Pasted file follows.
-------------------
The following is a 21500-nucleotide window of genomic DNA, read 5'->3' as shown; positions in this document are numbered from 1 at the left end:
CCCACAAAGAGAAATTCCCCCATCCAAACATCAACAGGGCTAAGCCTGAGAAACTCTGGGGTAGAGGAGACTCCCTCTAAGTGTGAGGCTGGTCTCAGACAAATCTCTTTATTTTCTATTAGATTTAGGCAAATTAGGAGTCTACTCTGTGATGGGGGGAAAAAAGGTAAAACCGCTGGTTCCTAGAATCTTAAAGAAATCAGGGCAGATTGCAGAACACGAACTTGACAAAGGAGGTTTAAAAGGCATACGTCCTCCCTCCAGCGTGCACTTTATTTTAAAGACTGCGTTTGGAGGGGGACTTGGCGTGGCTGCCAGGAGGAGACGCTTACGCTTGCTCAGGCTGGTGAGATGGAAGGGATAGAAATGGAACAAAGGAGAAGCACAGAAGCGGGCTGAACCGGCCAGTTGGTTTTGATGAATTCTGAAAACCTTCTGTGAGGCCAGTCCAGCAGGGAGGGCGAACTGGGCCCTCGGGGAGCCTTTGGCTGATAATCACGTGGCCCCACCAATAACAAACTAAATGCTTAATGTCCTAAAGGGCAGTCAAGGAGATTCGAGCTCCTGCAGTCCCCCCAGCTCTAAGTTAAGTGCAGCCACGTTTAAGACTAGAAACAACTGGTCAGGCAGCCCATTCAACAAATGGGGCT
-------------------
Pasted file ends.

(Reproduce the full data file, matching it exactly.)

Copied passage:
The following is a 21500-nucleotide window of genomic DNA, read 5'->3' as shown; positions in this document are numbered from 1 at the left end:
CCCACAAAGAGAAATTCCCCCATCCAAACATCAACAGGGCTAAGCCTGAGAAACTCTGGGGTAGAGGAGACTCCCTCTAAGTGTGAGGCTGGTCTCAGACAAATCTCTTTATTTTCTATTAGATTTAGGCAAATTAGGAGTCTACTCTGTGATGGGGGGAAAAAAGGTAAAACCGCTGGTTCCTAGAATCTTAAAGAAATCAGGGCAGATTGCAGAACACGAACTTGACAAAGGAGGTTTAAAAGGCATACGTCCTCCCTCCAGCGTGCACTTTATTTTAAAGACTGCGTTTGGAGGGGGACTTGGCGTGGCTGCCAGGAGGAGACGCTTACGCTTGCTCAGGCTGGTGAGATGGAAGGGATAGAAATGGAACAAAGGAGAAGCACAGAAGCGGGCTGAACCGGCCAGTTGGTTTTGATGAATTCTGAAAACCTTCTGTGAGGCCAGTCCAGCAGGGAGGGCGAACTGGGCCCTCGGGGAGCCTTTGGCTGATAATCACGTGGCCCCACCAATAACAAACTAAATGCTTAATGTCCTAAAGGGCAGTCAAGGAGATTCGAGCTCCTGCAGTCCCCCCAGCTCTAAGTTAAGTGCAGCCACGTTTAAGACTAGAAACAACTGGTCAGGCAGCCCATTCAACAAATGGGGCT